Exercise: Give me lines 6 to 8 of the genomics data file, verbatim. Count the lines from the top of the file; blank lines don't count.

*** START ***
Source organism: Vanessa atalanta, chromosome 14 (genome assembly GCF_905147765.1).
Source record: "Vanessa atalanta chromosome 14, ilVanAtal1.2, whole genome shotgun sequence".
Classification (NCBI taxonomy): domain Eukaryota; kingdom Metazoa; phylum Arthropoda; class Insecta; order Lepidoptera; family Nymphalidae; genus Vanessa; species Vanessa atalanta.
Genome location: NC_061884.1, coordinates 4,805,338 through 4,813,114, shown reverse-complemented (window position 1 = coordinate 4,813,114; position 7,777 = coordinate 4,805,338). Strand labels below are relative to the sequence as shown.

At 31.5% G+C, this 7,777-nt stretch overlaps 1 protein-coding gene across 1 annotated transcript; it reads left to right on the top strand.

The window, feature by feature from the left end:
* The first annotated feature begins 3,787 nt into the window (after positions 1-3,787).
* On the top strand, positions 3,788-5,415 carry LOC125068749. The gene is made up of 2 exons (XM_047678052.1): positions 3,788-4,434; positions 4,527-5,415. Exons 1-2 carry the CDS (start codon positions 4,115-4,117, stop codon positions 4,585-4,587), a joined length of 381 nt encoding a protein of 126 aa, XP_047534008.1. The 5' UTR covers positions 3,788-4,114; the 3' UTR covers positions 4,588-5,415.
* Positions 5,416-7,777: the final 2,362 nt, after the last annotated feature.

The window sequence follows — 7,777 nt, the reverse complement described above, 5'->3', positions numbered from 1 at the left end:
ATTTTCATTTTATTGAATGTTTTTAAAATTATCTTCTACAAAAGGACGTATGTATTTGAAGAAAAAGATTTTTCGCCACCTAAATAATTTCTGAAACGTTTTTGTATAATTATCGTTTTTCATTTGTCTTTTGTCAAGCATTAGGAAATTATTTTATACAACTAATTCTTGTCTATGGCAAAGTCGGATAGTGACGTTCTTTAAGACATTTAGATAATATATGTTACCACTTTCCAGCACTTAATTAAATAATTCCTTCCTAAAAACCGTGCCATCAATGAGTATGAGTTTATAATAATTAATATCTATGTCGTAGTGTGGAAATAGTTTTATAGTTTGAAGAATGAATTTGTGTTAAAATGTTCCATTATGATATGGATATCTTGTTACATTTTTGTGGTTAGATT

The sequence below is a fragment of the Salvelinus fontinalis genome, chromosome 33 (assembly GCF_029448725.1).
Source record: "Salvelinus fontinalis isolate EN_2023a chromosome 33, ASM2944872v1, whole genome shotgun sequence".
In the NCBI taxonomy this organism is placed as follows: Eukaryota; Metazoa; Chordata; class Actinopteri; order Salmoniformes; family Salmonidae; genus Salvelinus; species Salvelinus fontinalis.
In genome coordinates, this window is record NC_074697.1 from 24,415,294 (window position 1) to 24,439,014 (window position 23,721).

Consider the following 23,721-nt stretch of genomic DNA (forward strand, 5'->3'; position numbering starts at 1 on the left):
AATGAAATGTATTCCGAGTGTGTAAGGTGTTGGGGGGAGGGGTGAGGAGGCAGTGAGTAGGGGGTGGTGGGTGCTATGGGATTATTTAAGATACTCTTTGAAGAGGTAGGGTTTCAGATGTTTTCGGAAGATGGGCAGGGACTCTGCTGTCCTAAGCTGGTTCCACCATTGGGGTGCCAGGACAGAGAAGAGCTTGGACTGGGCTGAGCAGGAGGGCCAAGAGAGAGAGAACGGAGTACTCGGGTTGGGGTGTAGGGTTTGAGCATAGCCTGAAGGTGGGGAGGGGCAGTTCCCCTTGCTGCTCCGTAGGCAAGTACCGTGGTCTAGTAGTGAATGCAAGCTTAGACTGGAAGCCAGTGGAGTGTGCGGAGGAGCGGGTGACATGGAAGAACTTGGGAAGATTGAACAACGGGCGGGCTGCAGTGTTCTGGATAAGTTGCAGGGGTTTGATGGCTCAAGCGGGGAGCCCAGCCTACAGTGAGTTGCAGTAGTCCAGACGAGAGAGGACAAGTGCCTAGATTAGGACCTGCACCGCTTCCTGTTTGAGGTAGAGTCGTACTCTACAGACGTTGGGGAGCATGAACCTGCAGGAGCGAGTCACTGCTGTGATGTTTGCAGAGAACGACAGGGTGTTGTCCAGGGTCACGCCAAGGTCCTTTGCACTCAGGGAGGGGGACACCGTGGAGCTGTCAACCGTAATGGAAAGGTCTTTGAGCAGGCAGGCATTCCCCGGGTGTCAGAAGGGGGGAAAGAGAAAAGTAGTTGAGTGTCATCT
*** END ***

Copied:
The window, feature by feature from the left end:
* The first annotated feature begins 3,787 nt into the window (after positions 1-3,787).
* On the top strand, positions 3,788-5,415 carry LOC125068749. The gene is made up of 2 exons (XM_047678052.1): positions 3,788-4,434; positions 4,527-5,415. Exons 1-2 carry the CDS (start codon positions 4,115-4,117, stop codon positions 4,585-4,587), a joined length of 381 nt encoding a protein of 126 aa, XP_047534008.1. The 5' UTR covers positions 3,788-4,114; the 3' UTR covers positions 4,588-5,415.